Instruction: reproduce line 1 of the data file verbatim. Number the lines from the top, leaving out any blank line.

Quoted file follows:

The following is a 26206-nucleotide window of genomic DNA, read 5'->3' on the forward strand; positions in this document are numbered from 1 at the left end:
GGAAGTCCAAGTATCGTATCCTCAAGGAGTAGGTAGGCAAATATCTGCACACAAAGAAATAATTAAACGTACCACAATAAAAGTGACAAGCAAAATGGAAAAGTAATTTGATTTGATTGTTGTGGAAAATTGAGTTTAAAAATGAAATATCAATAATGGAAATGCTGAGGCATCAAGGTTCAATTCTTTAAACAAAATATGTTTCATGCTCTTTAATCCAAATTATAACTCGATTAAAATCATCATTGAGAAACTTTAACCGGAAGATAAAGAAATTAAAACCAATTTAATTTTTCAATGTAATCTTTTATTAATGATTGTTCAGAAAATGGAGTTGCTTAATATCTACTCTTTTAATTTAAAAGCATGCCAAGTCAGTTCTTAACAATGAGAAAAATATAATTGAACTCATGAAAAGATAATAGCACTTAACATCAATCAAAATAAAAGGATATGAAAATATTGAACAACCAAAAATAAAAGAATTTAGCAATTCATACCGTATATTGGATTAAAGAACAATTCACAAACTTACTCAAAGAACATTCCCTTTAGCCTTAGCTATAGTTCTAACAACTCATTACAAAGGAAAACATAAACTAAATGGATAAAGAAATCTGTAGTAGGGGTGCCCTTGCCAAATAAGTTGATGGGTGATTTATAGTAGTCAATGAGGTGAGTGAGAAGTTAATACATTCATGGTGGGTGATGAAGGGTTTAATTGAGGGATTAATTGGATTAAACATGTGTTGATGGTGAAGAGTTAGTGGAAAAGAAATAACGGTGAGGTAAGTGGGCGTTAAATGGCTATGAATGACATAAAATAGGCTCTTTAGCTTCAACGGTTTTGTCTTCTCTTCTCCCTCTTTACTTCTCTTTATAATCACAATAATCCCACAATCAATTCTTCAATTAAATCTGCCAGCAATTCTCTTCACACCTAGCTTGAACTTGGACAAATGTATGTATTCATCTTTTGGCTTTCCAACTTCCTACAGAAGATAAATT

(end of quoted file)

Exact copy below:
The following is a 26206-nucleotide window of genomic DNA, read 5'->3' on the forward strand; positions in this document are numbered from 1 at the left end: